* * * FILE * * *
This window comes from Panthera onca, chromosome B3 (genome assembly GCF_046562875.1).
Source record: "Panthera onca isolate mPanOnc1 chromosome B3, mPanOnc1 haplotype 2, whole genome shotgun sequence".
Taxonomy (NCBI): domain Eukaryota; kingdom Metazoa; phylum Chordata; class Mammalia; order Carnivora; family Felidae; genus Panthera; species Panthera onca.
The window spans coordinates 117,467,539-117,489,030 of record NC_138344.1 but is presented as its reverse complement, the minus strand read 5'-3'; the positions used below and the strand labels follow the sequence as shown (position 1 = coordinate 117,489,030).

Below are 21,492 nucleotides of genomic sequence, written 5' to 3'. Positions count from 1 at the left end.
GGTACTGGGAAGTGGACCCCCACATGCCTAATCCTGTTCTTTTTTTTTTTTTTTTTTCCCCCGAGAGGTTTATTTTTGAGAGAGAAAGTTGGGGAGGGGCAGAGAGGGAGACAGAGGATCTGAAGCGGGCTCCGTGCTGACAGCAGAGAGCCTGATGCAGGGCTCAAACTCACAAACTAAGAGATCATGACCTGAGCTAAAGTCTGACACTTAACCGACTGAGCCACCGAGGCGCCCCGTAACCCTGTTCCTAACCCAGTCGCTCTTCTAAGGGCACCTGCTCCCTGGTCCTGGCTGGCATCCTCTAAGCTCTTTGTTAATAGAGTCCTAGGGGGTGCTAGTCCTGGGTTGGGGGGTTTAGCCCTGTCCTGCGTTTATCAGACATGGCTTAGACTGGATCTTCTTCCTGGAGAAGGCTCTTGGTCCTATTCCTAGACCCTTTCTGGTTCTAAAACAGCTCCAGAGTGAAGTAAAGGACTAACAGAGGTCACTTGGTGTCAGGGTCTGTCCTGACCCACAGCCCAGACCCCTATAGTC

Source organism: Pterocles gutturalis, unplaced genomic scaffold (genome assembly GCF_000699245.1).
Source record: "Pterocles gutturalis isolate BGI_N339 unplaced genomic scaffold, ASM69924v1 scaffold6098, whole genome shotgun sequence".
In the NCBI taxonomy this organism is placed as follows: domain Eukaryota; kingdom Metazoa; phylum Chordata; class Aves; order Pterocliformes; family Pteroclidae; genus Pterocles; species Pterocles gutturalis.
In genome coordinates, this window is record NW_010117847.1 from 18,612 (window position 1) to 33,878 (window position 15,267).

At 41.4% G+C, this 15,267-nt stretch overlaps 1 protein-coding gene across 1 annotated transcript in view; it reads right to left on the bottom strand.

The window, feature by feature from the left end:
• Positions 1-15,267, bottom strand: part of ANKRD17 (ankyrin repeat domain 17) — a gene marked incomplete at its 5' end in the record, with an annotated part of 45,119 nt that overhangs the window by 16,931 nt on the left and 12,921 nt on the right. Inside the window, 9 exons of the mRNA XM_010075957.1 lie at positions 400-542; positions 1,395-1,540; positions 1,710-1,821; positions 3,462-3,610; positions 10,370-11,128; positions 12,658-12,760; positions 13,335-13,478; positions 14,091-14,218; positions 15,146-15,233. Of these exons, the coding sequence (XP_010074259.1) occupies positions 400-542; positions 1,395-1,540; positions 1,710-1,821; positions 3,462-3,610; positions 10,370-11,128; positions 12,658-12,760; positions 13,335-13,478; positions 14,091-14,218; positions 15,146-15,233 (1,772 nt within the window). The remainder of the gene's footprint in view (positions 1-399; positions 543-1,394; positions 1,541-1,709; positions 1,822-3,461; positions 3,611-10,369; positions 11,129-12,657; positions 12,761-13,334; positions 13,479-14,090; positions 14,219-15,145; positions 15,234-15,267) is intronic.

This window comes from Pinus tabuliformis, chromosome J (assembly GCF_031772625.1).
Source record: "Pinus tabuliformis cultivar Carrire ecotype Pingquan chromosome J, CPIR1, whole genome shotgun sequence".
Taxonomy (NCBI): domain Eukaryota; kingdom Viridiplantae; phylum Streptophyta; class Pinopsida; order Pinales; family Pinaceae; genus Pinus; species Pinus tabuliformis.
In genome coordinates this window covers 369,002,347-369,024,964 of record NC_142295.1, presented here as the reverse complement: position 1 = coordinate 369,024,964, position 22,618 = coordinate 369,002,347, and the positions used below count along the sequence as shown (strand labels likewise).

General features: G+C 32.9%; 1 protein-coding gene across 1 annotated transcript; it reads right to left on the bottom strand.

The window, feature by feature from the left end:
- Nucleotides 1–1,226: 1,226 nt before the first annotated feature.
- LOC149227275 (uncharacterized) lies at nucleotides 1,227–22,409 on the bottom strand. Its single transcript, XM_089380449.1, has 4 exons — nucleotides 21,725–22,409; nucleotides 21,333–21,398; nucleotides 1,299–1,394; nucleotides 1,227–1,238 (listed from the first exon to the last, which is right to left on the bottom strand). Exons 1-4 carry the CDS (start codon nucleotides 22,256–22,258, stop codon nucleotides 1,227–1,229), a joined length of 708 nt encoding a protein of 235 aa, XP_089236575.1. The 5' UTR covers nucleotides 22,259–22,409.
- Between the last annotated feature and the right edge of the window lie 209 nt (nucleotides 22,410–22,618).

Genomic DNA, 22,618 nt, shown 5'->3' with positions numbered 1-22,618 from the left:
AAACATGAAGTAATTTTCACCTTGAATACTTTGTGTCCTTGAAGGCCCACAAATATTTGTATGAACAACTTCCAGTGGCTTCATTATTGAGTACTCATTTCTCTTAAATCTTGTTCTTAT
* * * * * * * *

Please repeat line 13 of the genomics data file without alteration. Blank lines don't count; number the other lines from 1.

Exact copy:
• Positions 1-15,267, bottom strand: part of ANKRD17 (ankyrin repeat domain 17) — a gene marked incomplete at its 5' end in the record, with an annotated part of 45,119 nt that overhangs the window by 16,931 nt on the left and 12,921 nt on the right. Inside the window, 9 exons of the mRNA XM_010075957.1 lie at positions 400-542; positions 1,395-1,540; positions 1,710-1,821; positions 3,462-3,610; positions 10,370-11,128; positions 12,658-12,760; positions 13,335-13,478; positions 14,091-14,218; positions 15,146-15,233. Of these exons, the coding sequence (XP_010074259.1) occupies positions 400-542; positions 1,395-1,540; positions 1,710-1,821; positions 3,462-3,610; positions 10,370-11,128; positions 12,658-12,760; positions 13,335-13,478; positions 14,091-14,218; positions 15,146-15,233 (1,772 nt within the window). The remainder of the gene's footprint in view (positions 1-399; positions 543-1,394; positions 1,541-1,709; positions 1,822-3,461; positions 3,611-10,369; positions 11,129-12,657; positions 12,761-13,334; positions 13,479-14,090; positions 14,219-15,145; positions 15,234-15,267) is intronic.